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Huron Historic Gaol, Goderich

4.6
#1 of 23 in Things to do in Goderich
Historic Site · Tourist Spot
The Huron Historic Gaol was established as the Huron County Gaol for Upper Canada's Huron District. Clearing of the land began in Goderich, Ontario in 1839 and the jail was constructed between 1839 and 1842 using stone from the Maitland River Valley and from Michigan. The octagonal jail was designed by Thomas Young, modelled after Jeremy Bentham’s Panopticon design for prison construction, common in mid-19th century Britain and North America.

A temporary courtroom and Council Chambers were set up on the jail’s third floor. It was in this makeshift Council Chamber that the first Huron District Council meeting was held on February 8, 1842. The third floor was also used for church services and other public gatherings before proper buildings were available. The building served the dual purpose of jail and courthouse until the construction of the county courthouse was completed in 1856, in the centre of Goderich’s Market Square.

The site ceased functioning as a jail serving Huron County in 1972 and inmates were then transferred to Walkerton and Stratford jails. It was designated a National Historic Site of Canada in 1973.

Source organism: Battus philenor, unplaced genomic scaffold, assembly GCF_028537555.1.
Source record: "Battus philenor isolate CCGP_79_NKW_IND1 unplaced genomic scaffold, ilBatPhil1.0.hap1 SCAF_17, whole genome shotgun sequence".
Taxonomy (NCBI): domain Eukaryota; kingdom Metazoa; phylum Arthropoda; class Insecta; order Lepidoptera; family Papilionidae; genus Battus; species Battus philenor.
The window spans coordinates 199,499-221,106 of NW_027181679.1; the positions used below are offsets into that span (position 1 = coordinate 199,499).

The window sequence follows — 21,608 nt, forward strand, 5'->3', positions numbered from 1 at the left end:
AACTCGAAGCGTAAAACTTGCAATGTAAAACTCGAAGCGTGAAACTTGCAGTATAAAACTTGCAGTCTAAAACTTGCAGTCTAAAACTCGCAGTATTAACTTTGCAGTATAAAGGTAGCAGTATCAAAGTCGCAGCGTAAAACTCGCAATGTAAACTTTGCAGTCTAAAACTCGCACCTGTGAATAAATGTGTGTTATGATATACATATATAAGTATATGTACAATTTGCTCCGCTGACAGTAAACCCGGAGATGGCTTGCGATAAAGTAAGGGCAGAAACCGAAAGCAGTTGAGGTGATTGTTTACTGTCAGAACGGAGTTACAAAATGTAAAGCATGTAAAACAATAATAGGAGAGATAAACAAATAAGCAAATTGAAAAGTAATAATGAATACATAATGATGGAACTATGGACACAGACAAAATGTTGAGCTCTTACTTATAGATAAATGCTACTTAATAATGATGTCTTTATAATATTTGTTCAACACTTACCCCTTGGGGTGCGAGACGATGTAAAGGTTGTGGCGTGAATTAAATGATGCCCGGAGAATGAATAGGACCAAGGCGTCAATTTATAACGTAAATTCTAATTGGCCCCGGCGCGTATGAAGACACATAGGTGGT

To visit Huron Historic Gaol on your holiday in Goderich, and find out what else Goderich has to offer, use our Goderich.
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Huron Historic Gaol reviews

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TripAdvisor traveler rating 4.5
169 reviews
Google
4.5
TripAdvisor
  • Would not bother again..historical site..it’s an old goal ( jail) not much else to say about the place  more »
  • I really enjoyed going here. The staff had a lot of knowlege and seemed very happy to be there and share it.  more »
Google
  • This is a fascinating and sometimes depressing place, fascinating because it is a powerful view into the history of Ontario jails, and depressing because of the treatment prisoners received in the past. The Governor's home really points out the differences between living free and being imprisoned, but the governor himself was a forward-thinking man who firmly believed that the prisoners were human beings and deserved to be treated as such. It is disturbing to note that the last prisoners occupied cells in recent times. The gaol is well worth a visit.
  • This is a really interesting place to visit! It feels as if you have gone back in time and are experiencing what it would be like to walk into this place as a prisoner. Highly recommend this historic site.
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